It was within this context that MK was tempered and steeled into the revolutionary army that it is today.
NEGOTIATIONS AND ARMED STRUGGLE
It must be acknowledged that the post February 1990 period did affect the ANC organisationally at different levels in an adverse way. MK was no exception to this process of reorganisation and restructuring. The reality is that any period of transition is characterised by change, and it is inevitable that this process will be accompanied by some degree of uncertainty and requires adaptation to the new situation.
The most important point to note in relation to negotiations and its relationship to other forms of struggle is that they are not mutually exclusive. Negotiations must be viewed as the culmination of all our collective efforts on different levels, through the use of a variety of methods, under different conditions to achieve our strategic objective - the transfer of power from the minority to the majority.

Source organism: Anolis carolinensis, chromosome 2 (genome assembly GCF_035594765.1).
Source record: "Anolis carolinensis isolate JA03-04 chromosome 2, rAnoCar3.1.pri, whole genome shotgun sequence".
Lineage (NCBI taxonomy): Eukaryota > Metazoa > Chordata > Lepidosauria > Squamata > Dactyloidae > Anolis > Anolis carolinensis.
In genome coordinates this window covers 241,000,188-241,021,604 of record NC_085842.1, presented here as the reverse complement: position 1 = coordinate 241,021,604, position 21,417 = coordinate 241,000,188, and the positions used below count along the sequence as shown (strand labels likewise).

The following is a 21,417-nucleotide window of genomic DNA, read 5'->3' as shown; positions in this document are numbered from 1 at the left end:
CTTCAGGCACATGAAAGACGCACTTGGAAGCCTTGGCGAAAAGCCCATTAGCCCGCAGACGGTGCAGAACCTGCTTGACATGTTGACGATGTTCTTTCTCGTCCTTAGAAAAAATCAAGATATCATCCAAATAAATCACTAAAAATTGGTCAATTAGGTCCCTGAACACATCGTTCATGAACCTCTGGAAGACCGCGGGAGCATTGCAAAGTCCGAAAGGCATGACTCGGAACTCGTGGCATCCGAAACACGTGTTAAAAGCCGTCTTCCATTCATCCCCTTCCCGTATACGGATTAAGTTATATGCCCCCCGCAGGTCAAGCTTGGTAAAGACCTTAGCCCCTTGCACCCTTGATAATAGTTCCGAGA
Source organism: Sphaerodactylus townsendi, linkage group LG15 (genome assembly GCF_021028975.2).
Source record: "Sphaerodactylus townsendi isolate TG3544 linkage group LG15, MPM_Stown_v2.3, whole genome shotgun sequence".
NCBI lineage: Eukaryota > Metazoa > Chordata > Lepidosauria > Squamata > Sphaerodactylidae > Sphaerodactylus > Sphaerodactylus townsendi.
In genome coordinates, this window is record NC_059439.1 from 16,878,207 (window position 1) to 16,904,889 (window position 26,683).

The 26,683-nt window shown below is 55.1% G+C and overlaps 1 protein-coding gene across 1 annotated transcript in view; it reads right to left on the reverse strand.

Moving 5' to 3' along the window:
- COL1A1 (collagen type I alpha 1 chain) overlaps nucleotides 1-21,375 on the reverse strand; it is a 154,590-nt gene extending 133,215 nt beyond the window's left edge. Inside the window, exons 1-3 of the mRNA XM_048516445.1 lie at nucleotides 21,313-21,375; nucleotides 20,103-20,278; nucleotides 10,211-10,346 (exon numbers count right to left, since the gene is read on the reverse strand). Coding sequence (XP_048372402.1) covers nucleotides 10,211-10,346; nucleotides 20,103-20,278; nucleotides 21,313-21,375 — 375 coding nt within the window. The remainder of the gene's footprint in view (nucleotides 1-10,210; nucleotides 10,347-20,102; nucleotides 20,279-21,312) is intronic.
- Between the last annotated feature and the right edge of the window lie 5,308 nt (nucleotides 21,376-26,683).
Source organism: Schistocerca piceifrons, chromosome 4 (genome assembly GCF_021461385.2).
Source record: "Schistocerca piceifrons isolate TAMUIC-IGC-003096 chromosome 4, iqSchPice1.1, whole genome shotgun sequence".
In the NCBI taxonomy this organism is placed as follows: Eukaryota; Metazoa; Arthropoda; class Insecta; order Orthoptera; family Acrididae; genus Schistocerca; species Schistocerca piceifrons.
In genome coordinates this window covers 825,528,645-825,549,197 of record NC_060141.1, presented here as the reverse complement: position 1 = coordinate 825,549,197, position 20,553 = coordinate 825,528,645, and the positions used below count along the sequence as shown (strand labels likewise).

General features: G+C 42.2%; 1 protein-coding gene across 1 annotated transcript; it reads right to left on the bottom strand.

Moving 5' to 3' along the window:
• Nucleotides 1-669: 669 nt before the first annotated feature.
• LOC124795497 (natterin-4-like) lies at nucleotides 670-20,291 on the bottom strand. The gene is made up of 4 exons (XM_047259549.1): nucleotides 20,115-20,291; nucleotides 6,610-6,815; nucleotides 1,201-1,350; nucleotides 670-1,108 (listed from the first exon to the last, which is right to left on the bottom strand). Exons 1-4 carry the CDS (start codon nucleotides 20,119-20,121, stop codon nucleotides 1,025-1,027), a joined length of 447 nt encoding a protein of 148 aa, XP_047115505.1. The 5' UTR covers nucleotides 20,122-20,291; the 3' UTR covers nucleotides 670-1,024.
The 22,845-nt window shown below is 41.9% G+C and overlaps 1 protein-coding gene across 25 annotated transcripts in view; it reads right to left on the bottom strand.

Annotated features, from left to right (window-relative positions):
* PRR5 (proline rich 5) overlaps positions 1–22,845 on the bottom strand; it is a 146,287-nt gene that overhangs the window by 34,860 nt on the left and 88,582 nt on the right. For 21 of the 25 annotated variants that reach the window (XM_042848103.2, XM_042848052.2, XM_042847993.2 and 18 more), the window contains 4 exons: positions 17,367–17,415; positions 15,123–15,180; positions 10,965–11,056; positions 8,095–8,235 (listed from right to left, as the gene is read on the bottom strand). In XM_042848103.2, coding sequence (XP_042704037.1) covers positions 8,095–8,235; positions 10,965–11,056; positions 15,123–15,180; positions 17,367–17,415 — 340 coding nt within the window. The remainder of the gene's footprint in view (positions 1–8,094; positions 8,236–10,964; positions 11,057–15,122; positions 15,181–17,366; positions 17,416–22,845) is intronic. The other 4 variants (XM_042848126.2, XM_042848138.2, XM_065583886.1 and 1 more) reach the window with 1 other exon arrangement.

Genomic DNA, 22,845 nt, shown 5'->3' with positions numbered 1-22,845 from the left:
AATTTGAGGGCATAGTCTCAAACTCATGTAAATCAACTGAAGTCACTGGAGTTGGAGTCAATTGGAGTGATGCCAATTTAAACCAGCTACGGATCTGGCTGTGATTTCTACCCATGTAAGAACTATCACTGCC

The decision to suspend armed activity did not mean an acceptance on our part of the irreversibility of the process of negotiations, but rather a genuine commitment to the process of peace and democracy. The African National Congress has more than any other organisation or political party, blazed the trail of democracy in this country. The suspension of armed activity should also not be viewed as a sign of weakness on our part, it should be viewed as a process of strengthening our position at the negotiating table and our commitment to creating the most favourable conditions for the democratisation process to succeed.
The most significant point in relation to the suspension of armed activity is that it in no way negates either the existence of MK nor the need to strengthen and build our army for the future. In fact, it places greater responsibility and poses new challenges for our army.
It is also important to recognise that negotiations are an advance for our struggle. It is the combined efforts of all our people and that of MK in reinforcing the mass struggles of our people which forced the regime to engage in the negotiations process.